An inherited genetic variation of a protein that HIV can use to attach to cells, known as the CX3CR1 249I polymorphism, may partially explain long-term non-progression, according to Spanish researchers. If these results, which are published in the December 15th issue of the Journal of Acquired Immune Deficiency Syndrome (now available online), are validated through further research, this may eventually lead to another class of co-receptor antagonists alongside the CCR5 and CXCR4 inhibitors currently in development.
In addition to the CD4 receptor, HIV must also bind to other receptors on the surface of any cell it wants to infect, and these are called 'co-receptors'. The most common HIV co-receptors are CCR5 and CXCR4. However, in 1998, CX3CR1 - which normally acts as a receptor for the naturally-occurring body chemical (or chemokine) fractaline - was also identified as an HIV co-receptor.
Most of the studies of CX3CR1 that have been done so far have been in people who have progressed rapidly, but researchers in the Spanish Catalonia region were interested in examining long-term non-progressors to see whether certain inherited variations within the CX3CR1 gene might make a difference to disease progression.
This multicentre observational case-control study recruited 271 participants from a pool of over 3000 HIV-positive individuals from five different hospitals in Catalonia. This included 60 long-term non-progressors who had been infected with HIV for more than 15 years; had never taken any antiretrovirals; had a stable CD4 cell count persistently over 500 cells/mm3 and a viral load repeatedly below 5000 copies/mL. Another 109 HIV-positive people whose HIV disease progressed as 'normal', as well as 102 HIV-negative 'controls' were also studied.
Everyone in the study was a white Spaniard, and apart from the duration of HIV infection, CD4 count and viral load (which were bound to be different due to the entry criteria differences between long-term non-progressors and 'normal' progressors), demographic characteristics were similar between all three groups: the majority were male and aged in their early 40s, and the majority of HIV infections had been via injection drug use.
The researchers looked for two different genetic variations within CX3CR1, 280M and 249I. Each gene has two parts to it, inherited from each parent, known as alleles, represented by a letter of the alphabet. These alleles may be the same (e.g. GG, AA) or may be different from one another (GA). In the case of CX3CR1, two distinct genetic variations, or mutations, have been previously reported: at position 280 within the chain of amino acids that make up CX3CR1 (where there are T's instead of C's, known as the 280M mutation) and at position 249 (where there are A's instead of G's, known as the 249I mutation).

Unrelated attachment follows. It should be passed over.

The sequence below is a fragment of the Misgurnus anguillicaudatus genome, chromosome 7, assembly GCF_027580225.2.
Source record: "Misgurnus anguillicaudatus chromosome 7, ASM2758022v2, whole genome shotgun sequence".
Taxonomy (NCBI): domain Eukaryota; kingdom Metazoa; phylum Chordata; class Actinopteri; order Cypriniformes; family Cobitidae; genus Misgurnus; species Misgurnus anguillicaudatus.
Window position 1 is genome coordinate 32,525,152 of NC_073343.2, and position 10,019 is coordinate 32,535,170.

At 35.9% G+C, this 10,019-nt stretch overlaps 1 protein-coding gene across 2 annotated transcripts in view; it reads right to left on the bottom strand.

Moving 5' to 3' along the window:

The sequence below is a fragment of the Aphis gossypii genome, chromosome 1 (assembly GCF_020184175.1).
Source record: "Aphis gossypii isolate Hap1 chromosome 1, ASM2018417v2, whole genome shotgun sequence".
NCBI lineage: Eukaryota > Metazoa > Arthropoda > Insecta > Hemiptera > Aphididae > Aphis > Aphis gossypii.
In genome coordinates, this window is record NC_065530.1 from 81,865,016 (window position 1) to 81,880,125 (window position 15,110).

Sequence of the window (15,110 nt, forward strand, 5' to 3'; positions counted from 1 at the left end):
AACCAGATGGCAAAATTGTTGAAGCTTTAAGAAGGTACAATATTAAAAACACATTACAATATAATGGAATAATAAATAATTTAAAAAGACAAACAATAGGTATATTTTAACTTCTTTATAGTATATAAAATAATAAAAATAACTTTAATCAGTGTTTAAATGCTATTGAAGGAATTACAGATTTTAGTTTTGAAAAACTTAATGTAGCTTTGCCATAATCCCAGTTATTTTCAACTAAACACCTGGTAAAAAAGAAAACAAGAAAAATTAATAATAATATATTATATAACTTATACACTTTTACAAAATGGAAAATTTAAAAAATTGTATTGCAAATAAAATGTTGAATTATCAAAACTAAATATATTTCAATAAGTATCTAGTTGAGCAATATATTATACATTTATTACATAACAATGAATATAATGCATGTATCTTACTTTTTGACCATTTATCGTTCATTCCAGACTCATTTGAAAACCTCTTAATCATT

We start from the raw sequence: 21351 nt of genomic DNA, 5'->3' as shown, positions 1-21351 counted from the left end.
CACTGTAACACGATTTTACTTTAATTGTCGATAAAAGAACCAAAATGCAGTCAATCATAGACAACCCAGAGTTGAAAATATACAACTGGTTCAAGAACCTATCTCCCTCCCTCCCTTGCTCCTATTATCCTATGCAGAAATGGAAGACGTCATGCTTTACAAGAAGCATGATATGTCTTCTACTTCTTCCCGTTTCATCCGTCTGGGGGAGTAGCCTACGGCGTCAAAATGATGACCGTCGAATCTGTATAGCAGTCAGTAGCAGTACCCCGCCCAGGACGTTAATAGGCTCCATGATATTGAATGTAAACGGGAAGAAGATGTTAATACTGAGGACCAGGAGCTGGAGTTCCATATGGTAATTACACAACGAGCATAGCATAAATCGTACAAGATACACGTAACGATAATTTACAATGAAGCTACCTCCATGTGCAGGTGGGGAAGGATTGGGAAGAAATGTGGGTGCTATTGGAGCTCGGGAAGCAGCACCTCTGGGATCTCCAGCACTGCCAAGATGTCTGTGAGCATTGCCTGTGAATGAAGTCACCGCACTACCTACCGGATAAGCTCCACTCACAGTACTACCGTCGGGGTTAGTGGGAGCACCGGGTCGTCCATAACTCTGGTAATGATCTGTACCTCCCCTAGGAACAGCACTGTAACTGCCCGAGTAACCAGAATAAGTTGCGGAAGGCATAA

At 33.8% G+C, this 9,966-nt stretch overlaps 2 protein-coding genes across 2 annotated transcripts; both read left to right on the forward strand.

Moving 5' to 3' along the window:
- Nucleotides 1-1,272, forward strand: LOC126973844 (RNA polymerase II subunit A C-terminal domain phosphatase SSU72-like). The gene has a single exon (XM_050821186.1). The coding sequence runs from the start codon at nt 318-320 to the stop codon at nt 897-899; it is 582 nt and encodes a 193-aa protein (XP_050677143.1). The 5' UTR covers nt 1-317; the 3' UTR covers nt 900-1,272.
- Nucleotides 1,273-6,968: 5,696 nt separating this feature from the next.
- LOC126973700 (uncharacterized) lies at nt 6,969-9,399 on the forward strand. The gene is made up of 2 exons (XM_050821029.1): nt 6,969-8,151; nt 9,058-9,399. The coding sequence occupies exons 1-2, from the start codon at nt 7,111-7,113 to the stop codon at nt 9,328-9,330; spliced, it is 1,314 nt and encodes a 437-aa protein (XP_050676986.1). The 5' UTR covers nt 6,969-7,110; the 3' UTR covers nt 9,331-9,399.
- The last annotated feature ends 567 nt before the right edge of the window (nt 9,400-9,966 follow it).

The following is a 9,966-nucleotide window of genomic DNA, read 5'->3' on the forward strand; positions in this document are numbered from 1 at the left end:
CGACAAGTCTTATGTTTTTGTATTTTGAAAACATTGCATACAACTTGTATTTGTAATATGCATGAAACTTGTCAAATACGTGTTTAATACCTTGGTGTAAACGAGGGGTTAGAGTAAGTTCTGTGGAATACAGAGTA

The researchers found no significant differences between the three groups for the 280M mutation.
However, although they found no differences between those who were HIV-negative and HIV-positive for the 249I mutation (suggesting that this mutation does not protect against HIV infection), they did find that there were significant differences between the HIV-positive long-term non-progressors and the 'normal' progressors.
In the case of long-term non-progressors, they were significantly more likely to have A's rather than G's than the 'normal' progressors (odds ratio: 0.46; 95% CI: 0.27 to 0.75). This significance remained even after excluding the 45 individuals who had the CCR5 delta 32 mutation, which is also thought to be partially protective against HIV disease progression.
They also found that a combination of the 249I mutation along with the 280M mutation was inherited more often in long-term non-progressors, compared with the 'normal' progressors (p = 0.0007). In addition, everyone with the 280M mutation inherited the 249I mutation, but it was possible for the 249I mutation to be inherited on its own.
In their discussion the researchers admit that although results of their study suggest that individuals with the 249I mutation appear to have some protection against HIV disease progression, it can only provide part of the picture because not all long-term non-progressors had this mutation, and not all 'normal' progressors were without it.
They also note that the frequency of 249I found in their study (24.5% of 'normal' progressors, 35% of HIV-negative 'controls' and 42% of long-term non-progressors) is higher than reported in other studies that have looked for 249I as a factor in HIV disease progression. This may be due to the fact that they only looked at 'pure' Spanish genes which may have "genuine genetic diversity due to migration patterns and the occupation of Spain historically by eastern populations", but also may be because their definition of a long-term non-progressor was different from other studies' definitions, particularly in terms of length of HIV infection.
The researchers conclude that "our results suggest that CX3CR1 V249I polymorphism partly explains the diversity of HIV-1 disease progression among individuals", but that further studies are needed to validate their findings. "If so, our results would then provide an insight for continued investigation of this chemokine receptor as a possible target for future antiretroviral drugs."